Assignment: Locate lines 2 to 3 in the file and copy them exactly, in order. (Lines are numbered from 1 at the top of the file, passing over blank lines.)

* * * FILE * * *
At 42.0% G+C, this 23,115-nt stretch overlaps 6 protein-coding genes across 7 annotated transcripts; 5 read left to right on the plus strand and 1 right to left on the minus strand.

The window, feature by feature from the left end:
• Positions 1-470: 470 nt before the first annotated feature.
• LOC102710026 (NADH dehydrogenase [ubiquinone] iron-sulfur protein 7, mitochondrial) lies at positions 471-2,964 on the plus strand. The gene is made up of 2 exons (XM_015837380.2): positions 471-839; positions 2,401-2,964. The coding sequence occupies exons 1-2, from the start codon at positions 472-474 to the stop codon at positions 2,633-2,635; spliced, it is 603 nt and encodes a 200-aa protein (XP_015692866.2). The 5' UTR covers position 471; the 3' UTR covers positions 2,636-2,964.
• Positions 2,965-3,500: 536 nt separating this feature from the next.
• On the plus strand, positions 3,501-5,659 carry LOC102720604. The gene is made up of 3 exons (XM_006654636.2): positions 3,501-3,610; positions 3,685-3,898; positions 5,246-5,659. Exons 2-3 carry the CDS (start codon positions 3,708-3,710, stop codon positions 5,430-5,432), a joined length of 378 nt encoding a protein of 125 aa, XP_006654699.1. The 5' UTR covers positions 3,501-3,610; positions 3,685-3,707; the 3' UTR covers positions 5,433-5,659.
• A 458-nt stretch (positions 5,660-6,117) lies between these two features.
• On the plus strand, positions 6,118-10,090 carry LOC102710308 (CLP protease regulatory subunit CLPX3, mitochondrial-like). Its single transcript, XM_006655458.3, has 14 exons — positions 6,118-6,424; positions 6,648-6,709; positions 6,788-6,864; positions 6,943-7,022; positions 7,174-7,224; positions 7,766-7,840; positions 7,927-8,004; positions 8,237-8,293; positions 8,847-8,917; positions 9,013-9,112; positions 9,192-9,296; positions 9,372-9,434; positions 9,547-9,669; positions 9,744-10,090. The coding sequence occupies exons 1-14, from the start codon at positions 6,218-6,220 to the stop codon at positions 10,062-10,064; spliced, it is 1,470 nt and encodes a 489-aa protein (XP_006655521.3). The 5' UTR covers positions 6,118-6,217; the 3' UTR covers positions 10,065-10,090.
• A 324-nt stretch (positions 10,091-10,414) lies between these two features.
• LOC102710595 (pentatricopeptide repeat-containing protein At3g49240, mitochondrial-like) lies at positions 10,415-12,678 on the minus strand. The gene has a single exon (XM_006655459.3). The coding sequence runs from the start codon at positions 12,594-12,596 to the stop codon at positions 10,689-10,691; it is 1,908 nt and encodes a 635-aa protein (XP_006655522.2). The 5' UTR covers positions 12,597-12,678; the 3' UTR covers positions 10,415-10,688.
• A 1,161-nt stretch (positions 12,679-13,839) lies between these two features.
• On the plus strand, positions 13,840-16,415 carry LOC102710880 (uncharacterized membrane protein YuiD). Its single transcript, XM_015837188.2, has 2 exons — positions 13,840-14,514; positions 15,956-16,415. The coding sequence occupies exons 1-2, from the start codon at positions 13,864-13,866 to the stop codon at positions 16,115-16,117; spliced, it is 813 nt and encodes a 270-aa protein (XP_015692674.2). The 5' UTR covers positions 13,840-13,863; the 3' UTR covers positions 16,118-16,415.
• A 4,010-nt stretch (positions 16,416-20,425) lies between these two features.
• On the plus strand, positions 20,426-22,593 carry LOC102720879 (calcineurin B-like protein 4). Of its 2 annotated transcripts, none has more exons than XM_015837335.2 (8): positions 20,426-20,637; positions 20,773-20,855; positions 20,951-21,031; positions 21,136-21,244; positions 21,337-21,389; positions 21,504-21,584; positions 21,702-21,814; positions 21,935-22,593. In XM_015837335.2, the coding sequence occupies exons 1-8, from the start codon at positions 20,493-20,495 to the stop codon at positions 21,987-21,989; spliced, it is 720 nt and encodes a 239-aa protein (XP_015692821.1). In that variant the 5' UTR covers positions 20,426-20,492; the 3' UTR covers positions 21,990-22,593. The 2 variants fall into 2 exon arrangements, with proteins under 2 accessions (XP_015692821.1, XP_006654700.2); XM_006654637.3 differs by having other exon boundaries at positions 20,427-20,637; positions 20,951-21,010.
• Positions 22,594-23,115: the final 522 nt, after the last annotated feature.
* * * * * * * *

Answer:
The window, feature by feature from the left end:
• Positions 1-470: 470 nt before the first annotated feature.